Use this URL to cite or link to this record in EThOS: http://ethos.bl.uk/OrderDetails.do?uin=uk.bl.ethos.577509
Title: Managerial and mobilising internationalism in British trade unions
Author: Umney, Charles Riou
Awarding Body: University of Leeds
Current Institution: University of Leeds
Date of Award: 2011
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Abstract:
This thesis seeks to develop a theoretical understanding of the ways in which British trade unions have sought to operate internationally as a response to political and economic globallsatton. A two-staged research process is elaborated, based initially on wide-ranging exploratory interviews and then on comparative case studies conducted in the docks and maritime sector. Through this research, two distinct types of international activity are identified, termed 'managerial internationalism' and 'mobilising internationalism'. In the former case, a distinct layer of full-time officials is tasked with administering international strategies. These strategies are generally divined from membership priorities and therefore follow highly visible political, regulatory or normative concerns. In the latter case, union leaders seek to establish member-led international networks that can mobilise against multinational employers. Managerial internationalism is argued to arise where unions possess a relatively high degree of marketplace power. Mobilising internationalism, by contrast, is more likely to arise where marketplace power is under threat. In the latter case, particular 'moments of tension' may emerge- for example where a multinational employer seeks to use its mobility to whipsaw concessions from local workplaces- which union leaders can then seek to frame as demanding an international, rather than local, response. Mobilising internationalism is therefore argued to be dependent on leader agency as well as material labour market conditions. Because it is generated by such materially-conditioned 'moments of tensions', mobilising internationalism is held to be constrained by temporal and spatial limitations. It is dependent on the emergence of specific and finite grievances to galvanise member support for mobilisation. This analysis represents a dialectical understanding of international trade unionism, in that qualitative transformations in union strategy are held to reflect shifts in the underlying balance of class power between worker and employer.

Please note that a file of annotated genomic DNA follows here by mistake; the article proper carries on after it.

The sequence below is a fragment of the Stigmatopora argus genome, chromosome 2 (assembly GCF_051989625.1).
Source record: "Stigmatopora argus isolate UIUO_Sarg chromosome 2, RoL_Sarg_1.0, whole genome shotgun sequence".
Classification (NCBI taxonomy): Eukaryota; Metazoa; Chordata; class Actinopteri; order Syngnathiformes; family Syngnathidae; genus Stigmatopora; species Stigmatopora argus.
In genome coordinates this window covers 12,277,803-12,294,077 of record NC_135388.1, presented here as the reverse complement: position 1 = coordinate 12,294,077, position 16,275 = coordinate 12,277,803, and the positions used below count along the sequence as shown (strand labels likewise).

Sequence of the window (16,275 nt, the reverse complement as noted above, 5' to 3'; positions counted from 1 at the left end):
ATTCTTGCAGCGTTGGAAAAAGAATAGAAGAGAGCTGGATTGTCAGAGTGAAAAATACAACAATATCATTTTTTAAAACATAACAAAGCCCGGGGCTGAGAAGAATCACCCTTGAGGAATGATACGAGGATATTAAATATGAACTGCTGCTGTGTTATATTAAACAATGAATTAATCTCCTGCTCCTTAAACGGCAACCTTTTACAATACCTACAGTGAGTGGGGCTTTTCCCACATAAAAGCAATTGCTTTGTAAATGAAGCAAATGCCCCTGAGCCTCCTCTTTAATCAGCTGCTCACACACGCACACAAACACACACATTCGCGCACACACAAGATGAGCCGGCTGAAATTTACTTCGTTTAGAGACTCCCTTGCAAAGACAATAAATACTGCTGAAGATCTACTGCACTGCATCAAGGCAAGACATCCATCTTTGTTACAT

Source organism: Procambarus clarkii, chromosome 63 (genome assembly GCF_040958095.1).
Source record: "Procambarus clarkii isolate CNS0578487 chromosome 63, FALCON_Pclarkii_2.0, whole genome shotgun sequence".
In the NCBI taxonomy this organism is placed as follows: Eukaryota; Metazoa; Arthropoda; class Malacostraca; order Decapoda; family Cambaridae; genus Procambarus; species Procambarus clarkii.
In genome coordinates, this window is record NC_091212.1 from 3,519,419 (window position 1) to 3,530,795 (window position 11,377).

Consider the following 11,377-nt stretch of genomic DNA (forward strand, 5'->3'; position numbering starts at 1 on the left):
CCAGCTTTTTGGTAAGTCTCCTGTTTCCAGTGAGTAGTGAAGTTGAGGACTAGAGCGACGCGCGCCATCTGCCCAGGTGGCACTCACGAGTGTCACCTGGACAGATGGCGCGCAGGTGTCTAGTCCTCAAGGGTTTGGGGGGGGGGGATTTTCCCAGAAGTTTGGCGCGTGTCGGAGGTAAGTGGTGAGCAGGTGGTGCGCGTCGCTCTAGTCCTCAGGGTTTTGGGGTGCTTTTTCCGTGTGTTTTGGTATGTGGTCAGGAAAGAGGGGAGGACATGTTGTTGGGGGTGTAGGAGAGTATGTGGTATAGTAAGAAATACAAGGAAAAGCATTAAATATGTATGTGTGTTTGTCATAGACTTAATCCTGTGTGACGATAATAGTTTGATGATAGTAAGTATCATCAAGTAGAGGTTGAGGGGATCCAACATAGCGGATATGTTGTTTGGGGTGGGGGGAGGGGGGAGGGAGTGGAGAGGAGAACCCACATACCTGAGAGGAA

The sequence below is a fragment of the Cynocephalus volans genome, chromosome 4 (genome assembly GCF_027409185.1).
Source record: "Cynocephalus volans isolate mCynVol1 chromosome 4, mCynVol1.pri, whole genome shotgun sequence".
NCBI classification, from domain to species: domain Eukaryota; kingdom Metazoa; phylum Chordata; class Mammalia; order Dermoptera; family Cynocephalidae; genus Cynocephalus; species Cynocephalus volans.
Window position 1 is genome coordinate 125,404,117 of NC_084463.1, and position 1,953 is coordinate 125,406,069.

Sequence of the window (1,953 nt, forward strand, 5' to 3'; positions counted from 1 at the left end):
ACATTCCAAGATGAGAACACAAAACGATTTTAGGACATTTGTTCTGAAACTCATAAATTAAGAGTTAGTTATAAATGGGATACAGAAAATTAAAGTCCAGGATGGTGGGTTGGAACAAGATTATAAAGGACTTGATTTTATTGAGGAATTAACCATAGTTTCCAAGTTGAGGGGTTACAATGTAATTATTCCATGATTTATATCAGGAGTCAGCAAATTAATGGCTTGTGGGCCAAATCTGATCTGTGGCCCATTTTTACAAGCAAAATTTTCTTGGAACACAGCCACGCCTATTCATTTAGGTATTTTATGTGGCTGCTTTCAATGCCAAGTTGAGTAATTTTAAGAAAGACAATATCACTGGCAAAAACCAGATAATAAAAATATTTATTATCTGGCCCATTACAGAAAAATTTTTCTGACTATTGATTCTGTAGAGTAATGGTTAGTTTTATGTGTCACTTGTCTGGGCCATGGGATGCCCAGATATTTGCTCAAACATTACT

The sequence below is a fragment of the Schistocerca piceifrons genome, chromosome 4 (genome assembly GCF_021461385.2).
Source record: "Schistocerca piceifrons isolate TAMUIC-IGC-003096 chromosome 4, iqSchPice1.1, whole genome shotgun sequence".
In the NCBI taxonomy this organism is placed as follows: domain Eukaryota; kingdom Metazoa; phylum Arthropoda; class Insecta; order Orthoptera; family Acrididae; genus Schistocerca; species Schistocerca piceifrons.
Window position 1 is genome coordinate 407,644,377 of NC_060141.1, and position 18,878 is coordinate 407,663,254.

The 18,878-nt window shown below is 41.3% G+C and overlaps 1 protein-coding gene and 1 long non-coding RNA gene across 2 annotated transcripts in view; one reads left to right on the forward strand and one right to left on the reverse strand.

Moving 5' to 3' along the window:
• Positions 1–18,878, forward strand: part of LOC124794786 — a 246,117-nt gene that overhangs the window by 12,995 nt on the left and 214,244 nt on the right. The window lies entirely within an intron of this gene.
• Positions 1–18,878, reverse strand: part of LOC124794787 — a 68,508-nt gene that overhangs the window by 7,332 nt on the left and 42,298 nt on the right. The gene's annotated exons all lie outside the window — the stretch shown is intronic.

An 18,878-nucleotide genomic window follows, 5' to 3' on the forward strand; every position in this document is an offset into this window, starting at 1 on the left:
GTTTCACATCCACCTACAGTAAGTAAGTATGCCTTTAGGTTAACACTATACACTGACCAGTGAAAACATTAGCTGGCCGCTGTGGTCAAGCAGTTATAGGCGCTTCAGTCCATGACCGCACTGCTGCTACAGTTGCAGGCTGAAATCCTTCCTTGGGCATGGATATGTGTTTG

Supervisor: Not available Sponsor: Not available
Qualification Name: Thesis (Ph.D.) Qualification Level: Doctoral
EThOS ID: uk.bl.ethos.577509  DOI: Not available
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